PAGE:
Student Picks: Wuxia, Murray, Tartt


C. A. Cooke-- The Seven Heroes and Five Gallants is one of China’s oldest and greatest masterpieces of literature, and one of the founding works of thewuxia (WOO-shee-A) genre. Wuxia translates to “martial hero” and is applied to the genre of literature and cinema concerning the adventures of wandering martial artists in ancient China. A typical wuxia story follows honorable martial heroes through their dealings with bandits, evil warlords, and even demons.

A perfect example of how this story formed this genre can be found within the section “Sleek Rat Helps an Old Man.” A young warrior known as Sleek Rat discovers a landlord has kidnapped his tenant’s daughter to ransom more money from him. Sleek Rat pays the ransom, then waits; under the cover of darkness, Sleek Rat rescues the daughter and punishes the landlord. Thus, he has proven both his gallantry and his skill.

Throughout the centuries, wuxia became popular and crept into cinema. The current Ip Man films about a Kung Fu master righting wrongs through the Japanese and British occupations of Hong Kong owe their beginnings to novels like The Seven Heroes and Five Gallants. The novel, and the genre, have both withstood the test of time.


Margaret McNellis-- Breaking Night by Liz Murray is a memoir about forgiveness and finding one’s own drive and personal power. It’s a story of homelessness and isolation, of family, friendship, and hardship. I recently had to read this book for work, and it was one of the most heart-wrenching, beautiful memoirs I’ve ever had the pleasure (and at times, displeasure) to read. The writing is clear and captivating, and Murray’s voice jumps off the page to surround the reader in stereo from the start of the prologue.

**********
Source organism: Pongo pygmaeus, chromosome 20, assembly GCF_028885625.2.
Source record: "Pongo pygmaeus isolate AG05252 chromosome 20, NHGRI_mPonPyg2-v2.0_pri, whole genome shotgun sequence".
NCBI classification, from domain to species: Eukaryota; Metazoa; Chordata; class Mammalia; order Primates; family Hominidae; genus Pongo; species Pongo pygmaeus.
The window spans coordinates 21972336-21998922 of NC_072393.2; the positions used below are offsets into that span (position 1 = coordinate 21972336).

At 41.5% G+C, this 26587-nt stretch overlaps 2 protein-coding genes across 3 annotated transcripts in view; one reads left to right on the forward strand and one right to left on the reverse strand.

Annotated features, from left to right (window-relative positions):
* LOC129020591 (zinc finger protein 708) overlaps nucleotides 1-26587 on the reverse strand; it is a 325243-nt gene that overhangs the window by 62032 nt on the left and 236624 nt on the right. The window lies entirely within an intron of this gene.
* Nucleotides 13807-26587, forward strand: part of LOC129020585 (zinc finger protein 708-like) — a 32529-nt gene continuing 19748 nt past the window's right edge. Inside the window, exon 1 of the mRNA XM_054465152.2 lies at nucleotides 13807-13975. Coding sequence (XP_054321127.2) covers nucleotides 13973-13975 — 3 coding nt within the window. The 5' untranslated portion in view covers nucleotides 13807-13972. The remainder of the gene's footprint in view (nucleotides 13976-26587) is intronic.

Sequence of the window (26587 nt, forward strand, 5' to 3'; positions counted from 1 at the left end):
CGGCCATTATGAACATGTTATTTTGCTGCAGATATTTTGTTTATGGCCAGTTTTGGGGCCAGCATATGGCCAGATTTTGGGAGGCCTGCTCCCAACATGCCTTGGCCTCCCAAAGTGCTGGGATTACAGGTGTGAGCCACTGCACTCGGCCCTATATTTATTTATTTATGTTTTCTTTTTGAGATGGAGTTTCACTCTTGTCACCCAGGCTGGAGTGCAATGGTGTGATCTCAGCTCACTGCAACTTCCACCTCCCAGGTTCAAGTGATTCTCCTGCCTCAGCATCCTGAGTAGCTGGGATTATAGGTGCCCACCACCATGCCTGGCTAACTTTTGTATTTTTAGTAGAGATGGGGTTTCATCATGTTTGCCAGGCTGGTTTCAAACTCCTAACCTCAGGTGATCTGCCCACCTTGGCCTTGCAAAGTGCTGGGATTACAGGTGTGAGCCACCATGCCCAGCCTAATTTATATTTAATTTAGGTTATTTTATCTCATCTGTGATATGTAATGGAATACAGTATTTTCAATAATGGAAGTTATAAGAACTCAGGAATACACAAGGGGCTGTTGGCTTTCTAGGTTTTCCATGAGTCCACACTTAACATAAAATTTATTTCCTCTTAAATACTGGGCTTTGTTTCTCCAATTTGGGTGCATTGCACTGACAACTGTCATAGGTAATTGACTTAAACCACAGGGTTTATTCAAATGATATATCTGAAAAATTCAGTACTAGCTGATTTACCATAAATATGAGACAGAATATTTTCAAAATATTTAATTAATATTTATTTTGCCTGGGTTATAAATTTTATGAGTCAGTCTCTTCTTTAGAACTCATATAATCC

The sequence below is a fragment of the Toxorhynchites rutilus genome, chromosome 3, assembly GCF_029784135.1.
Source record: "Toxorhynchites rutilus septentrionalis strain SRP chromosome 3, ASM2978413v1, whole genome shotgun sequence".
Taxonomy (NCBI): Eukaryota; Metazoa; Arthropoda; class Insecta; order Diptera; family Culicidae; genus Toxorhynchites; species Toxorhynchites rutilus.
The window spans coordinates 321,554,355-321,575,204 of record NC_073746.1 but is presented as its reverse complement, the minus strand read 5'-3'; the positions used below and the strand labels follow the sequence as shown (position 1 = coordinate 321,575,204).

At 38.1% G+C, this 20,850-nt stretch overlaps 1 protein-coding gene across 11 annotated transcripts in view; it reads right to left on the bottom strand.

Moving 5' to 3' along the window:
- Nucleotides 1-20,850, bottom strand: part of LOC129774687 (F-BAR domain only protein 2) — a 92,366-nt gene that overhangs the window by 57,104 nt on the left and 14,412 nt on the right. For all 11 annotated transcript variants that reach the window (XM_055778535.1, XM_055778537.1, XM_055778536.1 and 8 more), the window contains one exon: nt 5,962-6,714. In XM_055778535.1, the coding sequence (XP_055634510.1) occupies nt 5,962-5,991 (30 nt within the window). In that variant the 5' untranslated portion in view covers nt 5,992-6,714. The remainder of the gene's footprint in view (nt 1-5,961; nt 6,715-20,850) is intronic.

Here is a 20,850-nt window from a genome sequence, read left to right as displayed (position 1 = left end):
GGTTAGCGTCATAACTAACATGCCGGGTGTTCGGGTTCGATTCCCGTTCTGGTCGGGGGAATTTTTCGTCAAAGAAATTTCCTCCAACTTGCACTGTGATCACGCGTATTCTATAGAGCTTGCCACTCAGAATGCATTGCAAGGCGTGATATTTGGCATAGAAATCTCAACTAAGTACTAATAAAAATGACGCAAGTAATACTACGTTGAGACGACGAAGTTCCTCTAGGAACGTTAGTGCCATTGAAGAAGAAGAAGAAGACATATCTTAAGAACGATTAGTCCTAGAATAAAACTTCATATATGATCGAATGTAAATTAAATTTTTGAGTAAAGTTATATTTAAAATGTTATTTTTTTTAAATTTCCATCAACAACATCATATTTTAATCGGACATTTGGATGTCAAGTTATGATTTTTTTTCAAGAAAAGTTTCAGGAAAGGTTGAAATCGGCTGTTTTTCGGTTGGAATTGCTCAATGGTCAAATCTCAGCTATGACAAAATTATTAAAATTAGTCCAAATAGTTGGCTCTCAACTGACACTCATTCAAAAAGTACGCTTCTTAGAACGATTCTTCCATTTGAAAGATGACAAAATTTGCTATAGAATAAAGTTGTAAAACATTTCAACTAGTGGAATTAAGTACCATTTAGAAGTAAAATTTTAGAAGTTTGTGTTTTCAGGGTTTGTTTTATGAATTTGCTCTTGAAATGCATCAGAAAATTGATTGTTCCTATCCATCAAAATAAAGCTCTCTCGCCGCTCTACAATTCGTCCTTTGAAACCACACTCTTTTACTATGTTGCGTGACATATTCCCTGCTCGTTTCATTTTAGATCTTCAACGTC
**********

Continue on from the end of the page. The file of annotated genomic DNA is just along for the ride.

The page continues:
The obstacles that Murray had to overcome—even as a young child—seem insurmountable, yet she inspires with her determination and love for her family, particularly her mother. Her relationship with her mother, and with herself, are central, though Murray expertly demonstrates how those two relationships define all the others in her formative and teenage years.

Fair warning: If you’re going to read this book, I recommend a box of tissues... Or at least a break every now and then. Yet, it’s worth the strained—or even snapped—heartstrings.


Michael Allen-- Pardon my lack of macho manliness, but I don’t think I’ve ever cried as hard at the end of a novel as I did when I finished reading The Goldfinch, by Donna Tartt. For me, this book was a mountain of woman-made words like nothing I’ve ever read, or seen, or hiked before, nor will I ever again.

The power and sway of the writing makes the story feel plotless throughout, yet still completely captivating. The love of art and craftsmanship is brilliantly sewn into a weighty coming-of-age story, a bildungsroman, that cruises the line between this stinking, sinking, cluster-truck of a world; and the invisible, unknowable, un-improvable space between, behind, and in front of the ciphers I’m punching in now. Jaw dropping description. Irreverently religious. Un-piously holy.  A masterpiece of a story derived from an obscure masterpiece painting that miraculously survived destruction in the 1600s, which gets stolen by an unwilling hero who also miraculously survives destruction.

Not for those who like a simple hero’s journey tale. Some critics don’t like it. But for me it was unpredictable and sprinkled with untethered brilliance. Oh, and I guess it won some kind of an award, or something.